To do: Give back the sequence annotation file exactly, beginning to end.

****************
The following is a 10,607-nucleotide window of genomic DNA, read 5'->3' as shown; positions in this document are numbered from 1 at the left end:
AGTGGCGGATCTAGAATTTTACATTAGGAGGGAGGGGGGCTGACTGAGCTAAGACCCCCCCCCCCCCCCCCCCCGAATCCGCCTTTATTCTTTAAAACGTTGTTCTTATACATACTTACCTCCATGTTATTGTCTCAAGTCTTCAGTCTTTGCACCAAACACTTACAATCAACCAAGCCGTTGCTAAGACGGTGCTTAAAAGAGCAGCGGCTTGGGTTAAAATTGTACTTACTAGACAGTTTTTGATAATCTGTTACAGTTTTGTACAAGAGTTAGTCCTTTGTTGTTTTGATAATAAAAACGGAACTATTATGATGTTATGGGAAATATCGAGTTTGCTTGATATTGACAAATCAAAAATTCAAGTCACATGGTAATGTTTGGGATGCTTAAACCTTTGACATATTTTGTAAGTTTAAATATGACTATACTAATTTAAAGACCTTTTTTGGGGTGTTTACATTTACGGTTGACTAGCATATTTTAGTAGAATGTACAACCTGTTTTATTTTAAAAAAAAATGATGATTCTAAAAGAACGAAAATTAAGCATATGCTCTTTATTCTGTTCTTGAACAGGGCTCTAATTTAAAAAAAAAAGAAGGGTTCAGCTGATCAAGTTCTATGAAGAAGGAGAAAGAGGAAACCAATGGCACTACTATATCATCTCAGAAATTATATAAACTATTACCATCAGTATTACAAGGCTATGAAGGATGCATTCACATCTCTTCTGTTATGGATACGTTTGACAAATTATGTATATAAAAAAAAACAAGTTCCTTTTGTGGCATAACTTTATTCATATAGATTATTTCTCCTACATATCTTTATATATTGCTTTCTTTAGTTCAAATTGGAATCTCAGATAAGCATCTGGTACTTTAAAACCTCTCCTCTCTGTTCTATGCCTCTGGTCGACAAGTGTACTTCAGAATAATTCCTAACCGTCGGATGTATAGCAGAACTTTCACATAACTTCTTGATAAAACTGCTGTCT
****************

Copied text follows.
The following is a 10,607-nucleotide window of genomic DNA, read 5'->3' as shown; positions in this document are numbered from 1 at the left end:
AGTGGCGGATCTAGAATTTTACATTAGGAGGGAGGGGGGCTGACTGAGCTAAGACCCCCCCCCCCCCCCCCCCCGAATCCGCCTTTATTCTTTAAAACGTTGTTCTTATACATACTTACCTCCATGTTATTGTCTCAAGTCTTCAGTCTTTGCACCAAACACTTACAATCAACCAAGCCGTTGCTAAGACGGTGCTTAAAAGAGCAGCGGCTTGGGTTAAAATTGTACTTACTAGACAGTTTTTGATAATCTGTTACAGTTTTGTACAAGAGTTAGTCCTTTGTTGTTTTGATAATAAAAACGGAACTATTATGATGTTATGGGAAATATCGAGTTTGCTTGATATTGACAAATCAAAAATTCAAGTCACATGGTAATGTTTGGGATGCTTAAACCTTTGACATATTTTGTAAGTTTAAATATGACTATACTAATTTAAAGACCTTTTTTGGGGTGTTTACATTTACGGTTGACTAGCATATTTTAGTAGAATGTACAACCTGTTTTATTTTAAAAAAAAATGATGATTCTAAAAGAACGAAAATTAAGCATATGCTCTTTATTCTGTTCTTGAACAGGGCTCTAATTTAAAAAAAAAAGAAGGGTTCAGCTGATCAAGTTCTATGAAGAAGGAGAAAGAGGAAACCAATGGCACTACTATATCATCTCAGAAATTATATAAACTATTACCATCAGTATTACAAGGCTATGAAGGATGCATTCACATCTCTTCTGTTATGGATACGTTTGACAAATTATGTATATAAAAAAAAACAAGTTCCTTTTGTGGCATAACTTTATTCATATAGATTATTTCTCCTACATATCTTTATATATTGCTTTCTTTAGTTCAAATTGGAATCTCAGATAAGCATCTGGTACTTTAAAACCTCTCCTCTCTGTTCTATGCCTCTGGTCGACAAGTGTACTTCAGAATAATTCCTAACCGTCGGATGTATAGCAGAACTTTCACATAACTTCTTGATAAAACTGCTGTCT